You graduated in April, 2018. Where did you go to work?
I got a job as a combo welder while in the pipefitting class. I went to work for Henderson Rigs. It was a shop job, but they sent me out to west Texas a few times. I was there for about a year and a half.
What was it like getting your first welding paycheck?
When I got my first paycheck, I’d worked seven twelves, and I was still in school. It was rough going to school and then going to work, then sleeping for about five hours. But man, it felt good when I got my first paycheck. I came to school with new boots, new shirts, and everybody’s like, “Man!” I guess my demeanor changed. People actually thought I’d been welding for years already.
That paycheck was nice. But I started working for a contractor, Tiger Field Services, in September. My first paycheck when I hit the plants, getting a per diem too, was completely different, another level. It was double. I didn’t know people got paychecks that big. But the plant that we’re at right now, I don’t know if it’s a new budget because of the new year, but they keep sending us home early this month. Once you figure out what you’re worth and what you could earn, being shorted on your hours isn’t good.
Is that why you’ve been in touch with TWS Career Services? To see what else is out there?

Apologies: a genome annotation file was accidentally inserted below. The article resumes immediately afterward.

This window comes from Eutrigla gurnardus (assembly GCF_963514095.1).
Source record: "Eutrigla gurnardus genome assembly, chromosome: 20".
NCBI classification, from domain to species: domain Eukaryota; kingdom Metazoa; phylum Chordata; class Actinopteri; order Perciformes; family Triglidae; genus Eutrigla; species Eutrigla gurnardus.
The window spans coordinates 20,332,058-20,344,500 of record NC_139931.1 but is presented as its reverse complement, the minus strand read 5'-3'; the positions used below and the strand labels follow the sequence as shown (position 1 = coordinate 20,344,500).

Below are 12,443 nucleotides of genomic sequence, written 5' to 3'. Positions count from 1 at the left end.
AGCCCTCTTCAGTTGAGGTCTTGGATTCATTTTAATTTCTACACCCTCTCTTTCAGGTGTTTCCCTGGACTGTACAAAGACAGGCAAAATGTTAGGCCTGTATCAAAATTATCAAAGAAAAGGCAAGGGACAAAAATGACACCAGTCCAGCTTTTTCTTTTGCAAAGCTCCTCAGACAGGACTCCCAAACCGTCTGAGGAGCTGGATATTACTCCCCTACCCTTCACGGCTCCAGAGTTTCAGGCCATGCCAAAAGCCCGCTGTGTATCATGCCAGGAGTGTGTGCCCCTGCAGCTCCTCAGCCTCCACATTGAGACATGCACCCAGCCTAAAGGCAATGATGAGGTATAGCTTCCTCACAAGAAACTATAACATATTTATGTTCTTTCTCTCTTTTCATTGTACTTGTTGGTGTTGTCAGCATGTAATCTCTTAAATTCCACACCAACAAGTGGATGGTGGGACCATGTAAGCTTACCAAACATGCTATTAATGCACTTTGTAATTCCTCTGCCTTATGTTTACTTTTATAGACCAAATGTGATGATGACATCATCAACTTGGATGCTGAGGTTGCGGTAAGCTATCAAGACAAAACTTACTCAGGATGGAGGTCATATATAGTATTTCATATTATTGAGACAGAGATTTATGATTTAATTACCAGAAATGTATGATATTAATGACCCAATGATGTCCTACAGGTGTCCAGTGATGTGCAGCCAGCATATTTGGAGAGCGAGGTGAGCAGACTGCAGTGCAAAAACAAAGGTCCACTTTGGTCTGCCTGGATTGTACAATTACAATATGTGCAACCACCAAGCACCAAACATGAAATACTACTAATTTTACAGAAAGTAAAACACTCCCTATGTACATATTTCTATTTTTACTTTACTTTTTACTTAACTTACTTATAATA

Yeah. I’m pretty confident I could pass pretty much any test they got out there for combo welders.
Would you like to go work on the pipeline?
That’s my dilemma. I’m back to square one with what I want to do with my life. I left the Marine Corps because I wanted to be a family man. But now I’m not home as much as I should be. I do have a family now, a wife and two young kids, and I just bought a house. I took this job knowing I’d be away because I was building the house, and I was paying for everything—contractors & materials—out of pocket. It was a sacrifice I had to make to cover the cost of the house. But now that my house is finished, I can take a pay cut, come back home, work local, and have a regular 40-50-hour week and see everybody.
Where do you see your career going from here?
There are a couple of things I would like to do in time. Instructing would be one. I was a martial arts instructor in the Marine Corps and I just loved teaching. I love showing the younger guys what to do. There was a lot more to just teaching that one thing. You could get your lesson across, and then still get two or three more life lessons in while you’re teaching. I always thought that was really cool. I do still do want to be an inspector too, but I’m still a few years away from being able to do that.
What do you enjoy most about welding?
What I personally like most is being able to show my craftsmanship and my pride in my work. There’s a saying I learned: “You’re only as good as your last weld.” You can have a bad weld, but it’s fine as long as your next one comes out better.
What advice would you give to students for them to be successful at TWS?
Don’t settle for mediocre. Come early, stay late.
If you’re a TWS graduate and would like to share your success and be an inspiration to others, please email [email protected] to be considered for a Graduate Connection interview. Please include details such as your graduation date (month/year), program, and campus name (Tulsa/Jacksonville/Houston).